Everybody’s talking

By Robert Carpenter, Editor | November 2008 Vol. 63 No. 11

We, in the underground market, understand all too well the saying “out of sight, out of mind.” Yet, the assets of what’s underground are tremendously valuable and represent perhaps an even greater responsibility for safeguarding the public health and well-being. Raw sewage and unhealthy water can pose a far worse risk to public safety than a bumpy road. One just has to look at the plight of many countries around the globe (and not just developing nations), to see how quickly sickness takes its toll when potable water is not available and/or the sewer infrastructure is inadequate.

Even in the United States, that holds true. After the recent destruction of Galveston Island and other Texas coastal areas due to Hurricane Ike, it was weeks before residents were allowed back on the island or into their coastal homes. One of the primary reasons was that public officials were concerned about rampant disease due to the fact that the sewer and water systems were not yet operational enough to meet the needs of returning residents.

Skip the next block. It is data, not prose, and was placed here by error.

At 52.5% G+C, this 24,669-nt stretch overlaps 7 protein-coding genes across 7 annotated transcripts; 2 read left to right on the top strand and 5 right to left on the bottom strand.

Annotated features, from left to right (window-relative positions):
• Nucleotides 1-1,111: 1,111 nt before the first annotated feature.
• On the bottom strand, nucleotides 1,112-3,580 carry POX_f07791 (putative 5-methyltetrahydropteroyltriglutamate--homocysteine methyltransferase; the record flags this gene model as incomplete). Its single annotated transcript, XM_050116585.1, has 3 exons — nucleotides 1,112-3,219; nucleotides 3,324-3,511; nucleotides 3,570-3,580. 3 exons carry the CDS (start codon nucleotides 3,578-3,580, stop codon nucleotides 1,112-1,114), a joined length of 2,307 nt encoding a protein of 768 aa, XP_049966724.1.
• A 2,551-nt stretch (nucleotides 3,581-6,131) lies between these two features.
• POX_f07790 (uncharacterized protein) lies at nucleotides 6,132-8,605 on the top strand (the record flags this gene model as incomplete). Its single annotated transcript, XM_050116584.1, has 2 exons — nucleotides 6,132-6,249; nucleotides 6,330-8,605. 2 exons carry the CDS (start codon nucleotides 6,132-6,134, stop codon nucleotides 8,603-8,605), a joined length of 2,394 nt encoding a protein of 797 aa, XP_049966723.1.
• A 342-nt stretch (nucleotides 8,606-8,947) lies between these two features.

Our underground utilities industry cannot depend upon others to look after our interests – that’s simply not going to happen. We have to generate the opportunity to seize the day as an industry. The Liquids Assets video (the highly-anticipated production by Penn State) should be shown to every senator and congressman. The EPA should revisit and re-present the very telling GAP Analysis to Congress as well.

Perhaps the most telling economic benefit is that for every $1 invested in the sewer/water infrastructure, $10 worth of benefits are cycled back into the overall U.S. economy.

Now that’s a true economic stimulus.